The Washington Post

Severe Typhoon Haiyan exploding in power on path towards Philippines

Typhoon Haiyan, roughly 48-60 hours from a dangerous encounter with the Philippines, is rapidly intensifying.

Satellite image of Typhoon Haiyan as of 20 UTC (NOAA)

The Joint Typhoon Warning Center estimates its maximum sustained winds are 120 mph (as of 18 UTC), the equivalent of a category 3 hurricane. That’s a a 70 mph increase since Monday when peak winds were around 50 mph (at 15 UTC).

Haiyan is forecast to have maximum sustained winds of 150 mph within 12 hours, which would classify it is a super typhoon. By Thursday, its highest sustained winds may peak around 160 mph, rendering it a catastrophic category 5 storm just as it is nearing landfall in the central Philippines.  The JTWC officially brings Haiyan ashore with peak winds near 155 mph around 6 UTC Friday (1 a.m EST, 2 p.m. local time in Manila).


Several tropical storms and typhoons have crossed the Philippines this year, but Haiyan promises to be among the most intense if not the strongest. (Utor crossed the northern Philippines as a category 4 storm in early August.)

“Haiyan will likely be the most dangerous tropical cyclone to affect the Philippines this year,” writes Wunderground meteorologist Jeff Masters. “This is particularly true since Tropical Depression Thirty dumped heavy rains over the central Philippines Monday, which helped saturate the soils.”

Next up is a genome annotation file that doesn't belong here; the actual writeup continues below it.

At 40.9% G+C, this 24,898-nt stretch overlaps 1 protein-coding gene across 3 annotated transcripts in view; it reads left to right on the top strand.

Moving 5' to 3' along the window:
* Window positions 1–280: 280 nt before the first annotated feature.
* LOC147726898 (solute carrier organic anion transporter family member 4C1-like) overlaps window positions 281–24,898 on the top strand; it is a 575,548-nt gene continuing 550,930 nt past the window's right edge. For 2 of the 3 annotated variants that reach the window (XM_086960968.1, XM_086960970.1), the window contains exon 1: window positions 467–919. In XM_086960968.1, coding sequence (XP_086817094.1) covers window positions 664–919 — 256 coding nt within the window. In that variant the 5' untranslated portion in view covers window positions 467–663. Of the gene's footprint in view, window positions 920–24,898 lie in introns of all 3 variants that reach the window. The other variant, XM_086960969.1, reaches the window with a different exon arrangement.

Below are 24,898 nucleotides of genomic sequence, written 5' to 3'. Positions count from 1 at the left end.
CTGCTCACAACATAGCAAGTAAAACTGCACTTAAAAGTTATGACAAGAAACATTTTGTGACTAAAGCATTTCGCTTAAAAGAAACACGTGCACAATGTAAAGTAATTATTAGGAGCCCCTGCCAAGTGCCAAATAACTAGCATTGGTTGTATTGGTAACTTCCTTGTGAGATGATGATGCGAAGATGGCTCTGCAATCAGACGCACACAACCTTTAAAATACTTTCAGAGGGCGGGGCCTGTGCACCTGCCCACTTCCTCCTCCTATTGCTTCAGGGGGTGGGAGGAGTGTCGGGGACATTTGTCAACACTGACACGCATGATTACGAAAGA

Tropical storms and typhoons to impact the Philippines this year (Brian McNoldy)

AccuWeather discusses Haiyan’s likely impacts in more detail:

Rain totals along the path of Haiyan could top 200 mm (8 inches). Mudslides are a serious concern in the higher terrain, where localized totals of 250 to 300 mm (10 to 12 inches) are not out of the question.

The expected track of Haiyan will take it directly over the areas hardest hit by a powerful 7.1 magnitude earthquake that killed more than 150 people in the middle of October.

Haiyan will also produce a severe and inundating storm surge, especially along the eastern coast of southern Luzon and Samar islands.

AccuWeather’s threat assessment for Typhoon Haiyan (

Manila should remain north of the most violent part of the storm, but is still likely to be impacted by damaging winds and torrential rain.

Jason is the Washington Post’s weather editor and Capital Weather Gang's chief meteorologist. He earned a master's degree in atmospheric science, and spent 10 years as a climate change science analyst for the U.S. government. He holds the Digital Seal of Approval from the National Weather Association.
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